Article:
File or Folder level Encryption Pros and Cons
File or folder level encryption (or file system level) is an encryption system where specific folders, files, or volumes are encrypted by a third-party software package or a feature of the file system itself. Here is the pros and cons of implementing the file or folder level encryption. This pros and cons taken from Tony Bradley books about PCI compliances
- More granular control over what specific information needs to be encrypted can be accomplished. Items that you desire to be encrypted can be stored in a particular folder or volume, and data that does not need to be protected can be stored elsewhere.
- Many file-level encryption products allow you to integrate access level restrictions.This allows you to manage who has access to what.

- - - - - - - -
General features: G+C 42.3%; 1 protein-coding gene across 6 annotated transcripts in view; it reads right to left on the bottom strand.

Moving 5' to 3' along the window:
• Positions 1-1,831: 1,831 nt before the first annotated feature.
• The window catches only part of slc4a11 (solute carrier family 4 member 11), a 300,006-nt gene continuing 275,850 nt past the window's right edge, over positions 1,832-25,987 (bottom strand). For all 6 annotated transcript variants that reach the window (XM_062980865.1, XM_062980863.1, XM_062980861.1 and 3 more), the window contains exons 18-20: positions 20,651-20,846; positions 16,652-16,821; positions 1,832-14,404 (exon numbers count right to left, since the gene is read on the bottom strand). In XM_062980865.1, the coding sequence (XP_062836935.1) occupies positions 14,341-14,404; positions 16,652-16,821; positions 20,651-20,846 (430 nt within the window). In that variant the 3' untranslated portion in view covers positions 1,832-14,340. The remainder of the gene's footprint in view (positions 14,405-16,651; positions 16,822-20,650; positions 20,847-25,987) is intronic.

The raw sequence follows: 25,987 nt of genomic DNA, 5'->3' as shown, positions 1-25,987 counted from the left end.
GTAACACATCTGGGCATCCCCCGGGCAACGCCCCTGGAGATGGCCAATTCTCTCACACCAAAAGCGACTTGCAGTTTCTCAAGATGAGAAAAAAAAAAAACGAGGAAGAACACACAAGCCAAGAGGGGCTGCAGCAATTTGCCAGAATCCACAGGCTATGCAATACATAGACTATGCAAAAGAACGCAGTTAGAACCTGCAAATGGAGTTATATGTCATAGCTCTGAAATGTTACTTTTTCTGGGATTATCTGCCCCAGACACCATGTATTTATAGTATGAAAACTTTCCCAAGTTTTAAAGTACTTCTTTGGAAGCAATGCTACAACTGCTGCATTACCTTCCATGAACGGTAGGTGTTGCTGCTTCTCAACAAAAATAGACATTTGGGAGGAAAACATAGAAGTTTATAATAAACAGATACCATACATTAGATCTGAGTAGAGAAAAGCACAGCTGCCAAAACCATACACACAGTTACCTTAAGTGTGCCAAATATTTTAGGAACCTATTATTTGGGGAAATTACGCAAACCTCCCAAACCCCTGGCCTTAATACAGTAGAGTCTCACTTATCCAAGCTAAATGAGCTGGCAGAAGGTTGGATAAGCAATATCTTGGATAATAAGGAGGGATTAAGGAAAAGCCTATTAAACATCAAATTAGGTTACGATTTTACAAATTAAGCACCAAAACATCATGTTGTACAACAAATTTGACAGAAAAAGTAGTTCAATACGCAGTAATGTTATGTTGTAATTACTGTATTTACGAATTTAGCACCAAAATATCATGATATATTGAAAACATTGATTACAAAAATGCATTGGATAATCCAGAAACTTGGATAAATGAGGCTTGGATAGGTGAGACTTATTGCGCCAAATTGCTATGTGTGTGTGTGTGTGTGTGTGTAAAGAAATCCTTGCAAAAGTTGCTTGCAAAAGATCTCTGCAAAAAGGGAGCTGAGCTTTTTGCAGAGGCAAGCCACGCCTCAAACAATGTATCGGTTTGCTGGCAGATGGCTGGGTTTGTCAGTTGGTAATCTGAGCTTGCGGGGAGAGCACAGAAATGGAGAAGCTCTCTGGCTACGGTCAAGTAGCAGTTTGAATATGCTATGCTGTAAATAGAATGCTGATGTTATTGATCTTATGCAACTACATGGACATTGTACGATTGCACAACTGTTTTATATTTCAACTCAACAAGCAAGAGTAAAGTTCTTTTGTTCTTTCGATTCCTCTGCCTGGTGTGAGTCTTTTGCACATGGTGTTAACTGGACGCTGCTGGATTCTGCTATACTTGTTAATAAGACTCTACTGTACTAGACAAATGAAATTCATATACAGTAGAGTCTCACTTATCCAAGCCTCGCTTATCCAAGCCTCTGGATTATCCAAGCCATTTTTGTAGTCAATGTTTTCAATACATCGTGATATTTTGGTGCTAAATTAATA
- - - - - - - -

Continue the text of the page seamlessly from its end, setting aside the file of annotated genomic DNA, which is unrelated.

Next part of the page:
- When data is encrypted on a file level and is moved off the storage location, it is moved encrypted.This maintains the confidentiality of the data when it is moved to a backup tape.
- Less invasive to a database than column-level encryption.The schema of the database does not need to be modified and the access of data by authorized personnel (based on access control) is not hindered when querying and other management activities take place. This is an aspect of availability, one of the three tenets of the CIA triad.
- Tends to consume less resource overhead, thus less impact on system performance.
- Logging and auditing capabilities. Some file-level encryption systems offer the capability to track who attempts to access a file and when. Since the majority of data breaches are internal to the network, this kind of information is good to have.
- Can cause performance issues for backup processes, especially with relational databases.
- Requires extra resources for key management.
- May not be granular enough when access to certain columns of a database is desired, but others need to be restricted.
- Possibility of encrypting more data than is necessary for a compliance.